Lupin seed experiment

Randomized controlled trial (sort of)

I’ll report on the findings. In theory, the pre-soaking should improve the germination success rate, but as Sod’s law would have it, the first seed to germinate was a ‘dry’ one.

Lupin seed germination

And the winner is … first to emerge is a ‘dry’ seed

Overwinter success

In the meantime, I’m delighted to report that the three lupins I lifted from the garden at the start of winter have thrived in my tiny makeshift greenhouse. I don’t usually have much success overwintering lupins in the garden – they usually rot in the ground and rarely get going again in spring, so I thought I’d see if I could keep them going over winter under cover instead. When I lifted them in November last year they already looked pretty dismal, so I wasn’t  expecting much. But it worked!

Overwinter success with lifted lupins

Overwinter success with lifted lupins

Having said that, the one lupin I left in the border (as it already looked pretty dead at the time) has also started to grow. We’ve had a pretty mild winter, so it had a fighting chance.

New lupin growth

Lupin winter survivor – a first in my garden!

All in all, the garden should be lupintastic later this year!

Watch the birdie

Nest box update

Monday mornings are always a struggle for me, but as I brewed the first of several mugs of tea this morning I spotted movement in the ivy opposite the kitchen window. What a joy to know that robins have returned to our recently cleared nest box!

Female robin, starting the nest building process

Female robin, starting the nest building process

At present, the female is busy toing and froing with leaves and moss; she will do all the nest building, but the male is close at hand, and will be supplying her with food while she toils (‘courtship feeding’).

Sparrow entertainment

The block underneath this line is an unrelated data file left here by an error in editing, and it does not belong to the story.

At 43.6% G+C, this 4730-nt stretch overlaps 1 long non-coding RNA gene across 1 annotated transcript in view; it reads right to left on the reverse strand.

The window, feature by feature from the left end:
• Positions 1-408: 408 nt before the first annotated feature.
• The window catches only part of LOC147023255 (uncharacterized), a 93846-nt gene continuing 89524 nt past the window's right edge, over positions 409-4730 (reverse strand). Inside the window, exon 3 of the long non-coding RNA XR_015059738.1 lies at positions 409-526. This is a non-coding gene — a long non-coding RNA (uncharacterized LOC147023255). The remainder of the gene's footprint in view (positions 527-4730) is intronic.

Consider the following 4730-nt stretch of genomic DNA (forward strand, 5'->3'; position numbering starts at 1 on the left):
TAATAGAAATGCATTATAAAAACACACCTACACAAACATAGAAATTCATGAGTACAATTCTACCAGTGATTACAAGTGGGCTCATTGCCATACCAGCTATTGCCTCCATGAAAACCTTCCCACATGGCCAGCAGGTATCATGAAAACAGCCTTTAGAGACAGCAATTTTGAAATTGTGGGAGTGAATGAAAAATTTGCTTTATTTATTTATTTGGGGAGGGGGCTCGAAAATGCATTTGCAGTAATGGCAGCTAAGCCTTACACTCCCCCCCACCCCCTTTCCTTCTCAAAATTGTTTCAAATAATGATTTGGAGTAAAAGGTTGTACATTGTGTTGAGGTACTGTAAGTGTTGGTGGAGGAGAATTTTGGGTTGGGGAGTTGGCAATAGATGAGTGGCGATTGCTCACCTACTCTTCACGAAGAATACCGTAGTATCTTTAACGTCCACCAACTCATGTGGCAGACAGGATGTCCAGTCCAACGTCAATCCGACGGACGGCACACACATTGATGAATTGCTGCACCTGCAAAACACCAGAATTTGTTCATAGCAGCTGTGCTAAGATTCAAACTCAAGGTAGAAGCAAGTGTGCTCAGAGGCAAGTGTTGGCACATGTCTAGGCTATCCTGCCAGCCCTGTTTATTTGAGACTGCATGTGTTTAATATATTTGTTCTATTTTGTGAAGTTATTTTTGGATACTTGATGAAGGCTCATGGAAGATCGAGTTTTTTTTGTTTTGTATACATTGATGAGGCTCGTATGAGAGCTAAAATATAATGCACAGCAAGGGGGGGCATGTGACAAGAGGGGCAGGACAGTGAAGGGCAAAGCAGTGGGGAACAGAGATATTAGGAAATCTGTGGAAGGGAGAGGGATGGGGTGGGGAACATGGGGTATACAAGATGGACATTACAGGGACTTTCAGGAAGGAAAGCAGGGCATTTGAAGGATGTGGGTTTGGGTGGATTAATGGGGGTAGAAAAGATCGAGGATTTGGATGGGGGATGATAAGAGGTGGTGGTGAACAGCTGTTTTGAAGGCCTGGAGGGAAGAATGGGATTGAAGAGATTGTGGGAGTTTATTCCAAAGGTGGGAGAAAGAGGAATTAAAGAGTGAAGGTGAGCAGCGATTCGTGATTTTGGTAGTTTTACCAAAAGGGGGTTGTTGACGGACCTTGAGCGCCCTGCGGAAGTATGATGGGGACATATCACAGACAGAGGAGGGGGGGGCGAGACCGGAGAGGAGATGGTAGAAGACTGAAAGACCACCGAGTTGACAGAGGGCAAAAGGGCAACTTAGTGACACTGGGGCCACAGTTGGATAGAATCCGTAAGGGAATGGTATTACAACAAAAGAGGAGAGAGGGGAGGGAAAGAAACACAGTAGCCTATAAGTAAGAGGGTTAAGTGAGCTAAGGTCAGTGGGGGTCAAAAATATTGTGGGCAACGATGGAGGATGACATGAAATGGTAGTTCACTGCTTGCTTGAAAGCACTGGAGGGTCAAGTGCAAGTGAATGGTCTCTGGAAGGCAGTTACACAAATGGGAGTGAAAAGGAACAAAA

Meanwhile, we also have a wonderfully entertaining flock of 50+ house sparrows (Passer domesticus) in our garden. It’s hard to put an exact figure on their numbers, as they are constantly on the move between the bird feeders and hawthorn tree, the flowerbeds and hedges, the shed roof and pond, exploring every inch of their domain.

Small groups of house sparrows congregate at different feeding stations around the garden

Small groups of house sparrows congregate at different feeding stations around the garden

These gregarious little birds start chattering at dawn under the eaves of the house, and their noisy squabbling rarely abates before dusk. It is fascinating to watch the different ‘characters’ in action, such as the bolshy males who assert their authority over the feeders (until a starling or woodpecker arrives on the scene!), or the younger, more curious, members of the flock, who are fascinated by pretty much everything, especially the glass roof of our conservatory.

Male house sparrow in breeding plumage

Male house sparrow in breeding plumage

Strangers in our midst

A few weeks ago some unusual behaviour caught my eye: a stand off between a robin and a male house sparrow over a ground feeder (or so I thought). The robin was getting stroppy and, unusually, the house sparrow wasn’t backing down. I’ve seen male house sparrows throw their weight around within their ‘family’ groups, but rarely with other species, so I picked up the binoculars to see what was going on. Imagine my surprise to find out we had a male reed bunting (Emberiza schoeniclus) in our midst: very similar to a male house sparrow from a distance, but that characteristic white drooping ‘moustache’ meant it could be nothing other than a reed bunting.

Male reed bunting

Male reed bunting

He’s been a regular visitor for a few weeks now, never coming too near the house and too wary to join the larger groups of house sparrows on the bird tables. Instead he has been feeding alone on a caged ground feeder on the lawn or in the company of a  few select sparrows on a log at the bottom of the garden. And this week, a female joined him. I could easily have mistaken her for another female house sparrow, but there was that tell-tale moustache again!

Female reed bunting, feeding in isolation away from the house

Female reed bunting, feeding in isolation away from the house

Traditionally birds of reed beds and wetlands, it’s a real treat to have them in the garden for a little while. No doubt they’ll be moving on to a suitable nest site soon.

And it just goes to show, you might think you know which birds are frequenting your garden, but it’s worth picking up the binoculars from time to time just to make sure, especially if you notice any ‘out-of-character’ behaviour.